It is perhaps understandable that the driverless car, more than most other innovative IoT concepts, has experienced the sharp end of the media tongue: the pariah that is going to take away the jobs from so many hard-working taxi drivers – and by extension, truck drivers – in the future.
The driverless car represents human existential angst in a very vivid way. Driving a car is an activity that most of us take for granted, something which offers us the freedom to escape from the rat race for a long weekend, something over which we personally have power and control. Autonomous driving takes that control away from us, and this makes us feel insecure – what if there is a computer malfunction? What if it gets hacked? What’s more, the concept erodes a physical skill that forms a part of our identities as modern humans – I drive, therefore I am.
And as such, the driverless car is often taken as a symbol for the entire process of the digitalization of society and industry – seen through angst-colored glasses, it evokes the loss of liberty, loss of control and security, and loss of employment.
Digital transformation as empowerment
The driverless car is indicative of the empowerment that digital transformation offers.
But seen from another angle, the driverless car is indicative of the empowerment that digital transformation offers. It frees up resources – that driver is capable of concentrating on things other than the road, perhaps reading the newspaper, writing a report, or talking to family. It offers far greater accuracy – human error is responsible for the vast majority of traffic accidents, not mechanical or computer errors. And it enables economic growth in new and innovative forms, and will provide new and different work places for the future, even if, as with the blacksmith at the beginning of the automobile age, the profession of taxi and truck driver vanishes into the annals of history.
Less than 5 percent of occupations are likely to become fully automated. Instead, many will be partially automated
As computer scientist and IoT expert Dr. Bettina Horster from VIVAI Software points out, the western world is facing stark demographic change. One of the ways of combatting this will be to automate jobs that do not require human intervention. Although, according to Marco Comastri from CA Technologies, “the McKinsey Global Institute argues that less than 5 percent of occupations are likely to become fully automated. Instead, many will be partially automated.”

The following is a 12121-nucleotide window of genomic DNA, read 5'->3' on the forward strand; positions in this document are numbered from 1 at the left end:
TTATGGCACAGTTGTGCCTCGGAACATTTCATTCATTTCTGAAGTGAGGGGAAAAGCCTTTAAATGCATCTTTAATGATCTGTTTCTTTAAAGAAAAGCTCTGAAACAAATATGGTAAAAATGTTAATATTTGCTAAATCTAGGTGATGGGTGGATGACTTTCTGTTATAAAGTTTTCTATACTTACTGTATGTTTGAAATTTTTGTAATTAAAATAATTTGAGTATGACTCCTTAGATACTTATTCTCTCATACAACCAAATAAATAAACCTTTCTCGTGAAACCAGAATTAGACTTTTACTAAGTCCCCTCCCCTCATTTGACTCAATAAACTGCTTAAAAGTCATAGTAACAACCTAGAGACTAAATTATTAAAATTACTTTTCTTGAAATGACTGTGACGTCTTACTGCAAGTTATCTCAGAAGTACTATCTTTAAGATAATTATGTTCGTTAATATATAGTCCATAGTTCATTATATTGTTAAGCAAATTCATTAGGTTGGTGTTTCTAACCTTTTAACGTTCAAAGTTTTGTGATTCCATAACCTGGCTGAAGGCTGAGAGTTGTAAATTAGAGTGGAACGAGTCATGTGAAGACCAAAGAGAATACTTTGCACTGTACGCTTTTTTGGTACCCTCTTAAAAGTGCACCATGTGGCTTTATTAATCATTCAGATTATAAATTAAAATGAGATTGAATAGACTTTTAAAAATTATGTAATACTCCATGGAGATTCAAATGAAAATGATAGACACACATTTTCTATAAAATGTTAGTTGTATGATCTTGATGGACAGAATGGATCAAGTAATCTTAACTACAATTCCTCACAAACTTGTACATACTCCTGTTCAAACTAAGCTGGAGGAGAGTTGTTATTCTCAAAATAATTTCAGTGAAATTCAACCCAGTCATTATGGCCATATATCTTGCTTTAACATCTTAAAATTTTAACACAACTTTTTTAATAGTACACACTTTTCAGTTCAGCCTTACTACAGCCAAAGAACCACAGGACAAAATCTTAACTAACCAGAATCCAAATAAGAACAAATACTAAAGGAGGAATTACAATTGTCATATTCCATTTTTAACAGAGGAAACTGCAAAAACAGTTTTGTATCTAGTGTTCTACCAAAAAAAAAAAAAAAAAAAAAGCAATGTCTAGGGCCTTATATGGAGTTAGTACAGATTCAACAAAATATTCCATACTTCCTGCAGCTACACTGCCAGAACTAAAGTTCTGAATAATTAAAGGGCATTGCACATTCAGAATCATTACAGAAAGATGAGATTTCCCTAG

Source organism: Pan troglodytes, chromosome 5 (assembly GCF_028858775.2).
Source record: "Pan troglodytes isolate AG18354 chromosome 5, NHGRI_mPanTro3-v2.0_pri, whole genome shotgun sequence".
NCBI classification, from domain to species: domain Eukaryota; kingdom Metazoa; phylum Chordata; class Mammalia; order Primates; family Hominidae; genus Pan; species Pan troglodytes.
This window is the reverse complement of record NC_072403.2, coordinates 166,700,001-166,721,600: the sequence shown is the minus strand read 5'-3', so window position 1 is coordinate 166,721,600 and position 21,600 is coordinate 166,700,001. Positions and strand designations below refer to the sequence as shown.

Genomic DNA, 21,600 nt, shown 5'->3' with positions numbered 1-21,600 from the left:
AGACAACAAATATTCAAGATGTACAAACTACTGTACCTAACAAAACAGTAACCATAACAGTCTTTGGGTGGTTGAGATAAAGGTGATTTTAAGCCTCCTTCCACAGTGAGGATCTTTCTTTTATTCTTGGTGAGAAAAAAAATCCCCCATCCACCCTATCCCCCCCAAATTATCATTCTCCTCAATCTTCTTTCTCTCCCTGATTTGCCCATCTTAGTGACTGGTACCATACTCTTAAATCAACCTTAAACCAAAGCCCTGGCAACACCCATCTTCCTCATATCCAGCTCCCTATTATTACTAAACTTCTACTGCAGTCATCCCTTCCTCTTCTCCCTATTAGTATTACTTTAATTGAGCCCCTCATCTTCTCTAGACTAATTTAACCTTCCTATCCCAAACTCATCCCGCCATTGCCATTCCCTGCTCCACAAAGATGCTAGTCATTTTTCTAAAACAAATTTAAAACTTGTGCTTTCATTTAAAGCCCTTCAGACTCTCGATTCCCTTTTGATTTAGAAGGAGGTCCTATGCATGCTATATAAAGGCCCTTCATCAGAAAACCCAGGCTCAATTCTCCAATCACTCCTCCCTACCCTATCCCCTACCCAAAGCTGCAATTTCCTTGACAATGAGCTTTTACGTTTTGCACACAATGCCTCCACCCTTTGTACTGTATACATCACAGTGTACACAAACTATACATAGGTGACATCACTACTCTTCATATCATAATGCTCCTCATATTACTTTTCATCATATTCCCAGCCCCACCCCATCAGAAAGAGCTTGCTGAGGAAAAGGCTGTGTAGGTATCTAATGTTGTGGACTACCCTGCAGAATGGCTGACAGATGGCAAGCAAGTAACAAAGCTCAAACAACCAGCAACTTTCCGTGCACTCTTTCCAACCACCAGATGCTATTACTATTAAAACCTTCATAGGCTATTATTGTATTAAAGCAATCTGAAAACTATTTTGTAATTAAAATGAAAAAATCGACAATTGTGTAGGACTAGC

And no, it will not erode our skills base, any more than the computer eroded our capacity to handwrite – instead, we now have smart pens and computers that can interpret our scribbles. However, developing our education systems to support digital education will be another fundamental requirement for the digital age. There will not be fewer jobs at the other end of the transformation process – but there may well be fewer menial ones.
Making industrial IoT safe
Business continuity plans are not only needed for natural disasters any more. Recent ransomware attacks have shown us that.
The existential angst, however, needs to be combatted on more sides than just the consumer end. There are risks with any transformation processes – and learning from the mistakes of others can help companies to avoid those pitfalls themselves. One area where this is the case is cyber security. Security expert Wolfgang Strasser from @-yet offers the story of the impact of a computer virus on one manufacturer with 24/7 production and just-in-time delivery and an insecure systems – business continuity plans are not only needed for natural disasters any more. Recent ransomware attacks have shown us that.
Creating trust among different devices is a significant challenge, considering the large scale of devices.
Authentication goes hand in hand with other types of security, and it allows you to be certain that the data you are receiving from your cyber-physical systems has not been manipulated and is, in fact, coming from the device it says it’s coming from. If your business model is based on the accuracy of your data analysis, this is clearly essential. Klaus M. Brisch and Marco Müller-ter Jung from DWF Germany believe that “securing things in the Internet of Things poses new challenges for legal practice because of the great diversity and plurality of connected devices. When things communicate with each other, the traditional authentication methods such as passwords or tokens cannot be used. Connected devices have a need to provide trustworthy information not only among themselves, but also directly to users or infrastructure providers. Creating trust among different devices is a significant challenge, considering the large scale of devices.”
The potential of digitalizing the production process
But having secured and authenticated your systems, then we can focus on the potential.